SEC Drops Case Against Ex-Berkshire Exec Sokol (Reuters) The U.S. securities regulator has decided not to take action against David Sokol, once considered a possible candidate for the top job at Warren Buffett's Berkshire Hathaway, Sokol's lawyer told Reuters. In 2011, Buffett said Sokol violated the company's insider trading rules to score a $3 million windfall profit on shares of U.S. chemicals maker Lubrizol, which rose by nearly a third after Berkshire Hathaway announced it would buy the company. The U.S. Securities and Exchange Commission began investigating Sokol's investment in Lubrizol shortly after Sokol resigned from Berkshire Hathaway. Sokol's lawyer Barry Wm. Levine told Reuters late on Thursday that he was informed that the SEC had wrapped up its probe and decided not to take action against Sokol. "SEC has terminated its investigation and has concluded not to bring any proceedings against Sokol," said Levine, a lawyer at legal firm Dickstein Shapiro. Sokol has been "completely cleared" as there was no evidence against his client, Levine said. Cohen’s SAC Tops Most Profitable List Amid Insider Probes (Bloomberg) SAC Capital International, Cohen’s flagship fund, was the world’s most-profitable hedge fund in the first 10 months of 2012, earning $789.5 million for Cohen, 56, and his managers, according to Bloomberg Markets’ annual ranking of hedge funds...SAC Capital International is No. 1 not because of performance; it ties for No. 86 on that measure, with a 10 percent return in the Markets ranking of the 100 top-performing funds. Rather, the fund earned the most money because Cohen charges some of the highest fees on Wall Street. While most funds impose a 1 to 2 percent management fee and then take 15 to 20 percent of the profits, Cohen levies 3 percent and as much as 50 percent, according to investors. Geithner's Planned Departure Puts Obama In A Tough Spot (Reuters) The Treasury Department said Geithner would stick to his previously announced schedule to stay until sometime around the Jan. 21 inauguration. Obama chose Geithner to lead the just-ended negotiations with Congress to avert the Dec. 31 fiscal cliff of spending cuts and tax hikes that threatened to push the economy back into recession. But the deal, which preserved most of the Bush-era tax breaks for Americans, sets up a series of crucial fiscal deadlines by delaying automatic spending cuts until March 1 and not increasing the government's borrowing limit. That puts Obama in the tough spot of nominating another Treasury secretary and asking the Senate to approve his choice when lawmakers are in the middle of another budget battle. Egan Jones Says Further US Downgrades Unlikely (CNBC) "This latest round (of negotiations) indicates a sign of health. You have a major ideological clash going on in Congress and many people uncomfortable with it, but it is part of democracy. The more positive light is that we actually have a deal and can move forward," Sean Egan, managing director of Egan-Jones told CNBC on Friday. "We've gotten a lot more comfortable about the U.S. and we probably won't take additional negative actions for the foreseeable future," he added. Almost All of Wall Street Got 2012 Market Calls Wrong (Bloomberg) From John Paulson’s call for a collapse in Europe to Morgan Stanley’s warning that U.S. stocks would decline, Wall Street got little right in its prognosis for the year just ended. Paulson, who manages $19 billion in hedge funds, said the euro would fall apart and bet against the region’s debt. Morgan Stanley predicted the Standard & Poor’s 500 Index would lose 7 percent and Credit Suisse foresaw wider swings in equity prices. All of them proved wrong last year and investors would have done better listening to Goldman Sachs Chief Executive Officer Lloyd C. Blankfein, who said the real risk was being too pessimistic. The ill-timed advice shows that even the largest banks and most-successful investors failed to anticipate how government actions would influence markets. Unprecedented central bank stimulus in the U.S. and Europe sparked a 16 percent gain in the S&P 500 including dividends, led to a 23 percent drop in the Chicago Board Options Exchange Volatility Index, paid investors in Greek debt 78 percent and gave Treasuries a 2.2 percent return even after Warren Buffett called bonds “dangerous.” Fed Divided Over Bond Buys (WSJ) A new fault line has opened up at the Federal Reserve over how long to continue bond-buying programs aimed at spurring stronger economic growth. Minutes released Thursday of the Fed's Dec. 11-12 policy meeting showed that officials were divided. Some wanted to continue the programs through the end of 2013, others wanted to end them well before then and a minority wanted to halt the programs right away. Swiss Bank Pleads Guilty In Probe (WSJ) In the latest blow to Switzerland's centuries-old banking practices, the country's oldest bank pleaded guilty to a criminal conspiracy charge in the U.S. on Thursday and admitted that it helped wealthy Americans for years avoid tens of millions of dollars in taxes by hiding their income from secret accounts abroad. Wegelin & Co., founded in 1741, is the latest Swiss bank to reach a deal with U.S. prosecutors as they crack down on Americans who kept their money in secret accounts overseas and the entities which helped them. Three Wegelin bankers also were charged criminally in the U.S. last year. Subway worker tells customer to 'fight me like a man,' during confrontation over ketchup (WFTV) Luis Martinez said he stopped by a Subway shop in a Walmart on South Semoran Boulevard late Tuesday night to get something to eat. He said he ordered a Philly cheese steak the way he always does. "American cheese, onions and ketchup," said Martinez. Lawrence Ordone was working behind the counter. "He wants ketchup on the Philly cheese steak and I have never put -- we don't even have ketchup at Subway -- I've never put ketchup on anybody's sandwich," said Ordone. Martinez said he didn't want the sandwich without the ketchup and that a man next to him in line offered to buy the sandwich. Ordone said that Martinez mouthed off at the man. Martinez denied saying anything, but neither he or Ordone disputed what they said happened next. "That's when I flew off the handle," said Ordone. "He shoved a chair to the side, like knocked it down to come at me, and I said, 'This is going to be serious,'" said Martinez. "I said, 'Let's go, fight me like a man,'" said Ordone. "I was scared. Next thing, I'm thinking a gun's going to come out," said Martinez. Ordone said he blocked the customer so he couldn't get out. "He threatened to kill me in front of my wife," said Martinez. Martinez called 911, but by the time police got there the Subway worker had already left. Ordone said he was fired from his job Wednesday, and that he is baffled the confrontation started over something as simple as ketchup. "There's ketchup three aisles down. You can go buy your own ketchup, and I promise to God, you can put as much as you want on it and nobody's going to say nothing," said Ordone. Economy Adds 155,000 Jobs (WSJ) Rebuilding following superstorm Sandy, which struck the Northeast in late October, likely added to job growth last month. Nationally, employment in the construction sector advanced by 30,000 jobs. Meanwhile, manufacturing payrolls increased by 25,000 and health-care jobs grew by 45,000. JPMorgan Faces Sanction for Refusing to Provide Madoff Documents (Bloomberg) The Treasury Department’s inspector general has threatened to punish JPMorgan Chase for failing to turn over documents to regulators investigating the bank’s ties to Bernard Madoff’s Ponzi scheme. Inspector General Eric Thorson gave the largest U.S. bank a Jan. 11 deadline to cooperate with the Office of the Comptroller of the Currency probe or risk sanctions for impeding the agency’s oversight. JPMorgan, according to the Dec. 21 letter, contends the information is protected by attorney-client privilege. Rich Catch a Break With Budget Deal Providing Deductions (Bloomberg) “The increases in taxes and limits to deductions are more favorable than expected,” said Christopher Zander, partner and head of wealth planning at Evercore Partners Inc. (EVR)’s wealth management unit. “They could have been worse for high net-worth taxpayers.” Regulators to ease up on banks to get credit flowing (Reuters) Banks will get more time to build up cash buffers to protect against market shocks under a rule change that could help free up credit for struggling economies, a European regulatory source said. The Basel Committee, made up of banking supervisors from nearly 30 countries, is expected to announce the revision on Sunday to its "liquidity coverage" ratio or LCR, part of efforts to make banks less likely to need taxpayer help again in a crisis. The change comes after heavy pressure from banks and some regulators, who feared Basel's original version would suck up too much liquidity at a time when ailing economies are badly in need of a ready supply of credit to finance growth. 'Stripper' arrested after performance art leads to ruckus in Hallandale (SS) According to police and witnesses, Mena, 25, was first spotted standing and yelling in the middle of A1A outside her condo building along the 1800 block of South Ocean Drive about 10:45 a.m. on Wednesday. Noel von Kauffman, 40, said he was walking along the street when he noticed Mena trying to direct traffic while wearing a tank-top, cut-off jean shorts and tall boots...At some point, Mena picked up a traffic cone and threw it at a car driven by Dieter Heinrich, 49, of Dania Beach, according to an arrest report. The cone broke the car's side mirror, causing about $300 in damages, the report indicated. When Heinrich got out of his car, Mena allegedly spat in his face. Von Kauffman said he jumped in to help Heinrich, who had children in the back seat of his car. Mena scratched von Kauffman's wrist as the two men tried to restrain her and move her away from the busy roadway, according to the police report. After pinning her to the ground, von Kauffman said the woman first tried to say the incident was part of a television show and that everything was being caught on camera. Then she claimed she was a federal agent. Then she said she was friends with Hallandale Beach Mayor Joy Cooper and everyone involved would be in trouble, von Kauffman said.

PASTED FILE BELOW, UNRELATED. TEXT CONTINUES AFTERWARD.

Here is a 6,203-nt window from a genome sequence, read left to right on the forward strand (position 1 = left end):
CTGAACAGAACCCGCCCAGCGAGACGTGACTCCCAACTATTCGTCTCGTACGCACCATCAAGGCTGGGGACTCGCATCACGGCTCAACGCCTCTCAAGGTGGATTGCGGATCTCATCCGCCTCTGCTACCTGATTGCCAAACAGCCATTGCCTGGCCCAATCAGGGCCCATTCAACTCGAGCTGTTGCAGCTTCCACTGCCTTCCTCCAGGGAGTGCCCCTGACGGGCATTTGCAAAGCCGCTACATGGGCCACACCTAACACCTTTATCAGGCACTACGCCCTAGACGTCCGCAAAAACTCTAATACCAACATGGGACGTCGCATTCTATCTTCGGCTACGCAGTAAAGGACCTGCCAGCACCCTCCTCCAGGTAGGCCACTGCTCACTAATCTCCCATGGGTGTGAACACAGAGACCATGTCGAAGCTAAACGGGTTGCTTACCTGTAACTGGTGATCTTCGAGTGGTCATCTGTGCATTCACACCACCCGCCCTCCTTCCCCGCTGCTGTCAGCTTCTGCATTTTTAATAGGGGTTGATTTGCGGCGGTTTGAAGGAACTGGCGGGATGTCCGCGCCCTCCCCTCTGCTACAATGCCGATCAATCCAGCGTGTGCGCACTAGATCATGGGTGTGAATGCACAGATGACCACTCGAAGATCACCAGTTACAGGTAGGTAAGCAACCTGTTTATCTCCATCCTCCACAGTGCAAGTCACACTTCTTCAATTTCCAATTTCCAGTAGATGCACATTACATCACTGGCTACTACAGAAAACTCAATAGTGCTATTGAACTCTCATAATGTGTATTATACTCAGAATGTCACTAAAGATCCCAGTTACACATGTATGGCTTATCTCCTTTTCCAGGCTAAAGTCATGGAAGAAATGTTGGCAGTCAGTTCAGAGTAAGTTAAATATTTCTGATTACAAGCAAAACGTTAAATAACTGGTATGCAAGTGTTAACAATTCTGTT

By Heisenberg Media (Flickr: Elon Musk - The Summit 2013) [CC BY 2.0], via Wikimedia Commons

Opening Bell: 11.13.20

Don’t cross Xi Jinping; TikTok lives; Warren Buffett really bummed Bill Ackman out; the Mooch hits a grand slam; and more!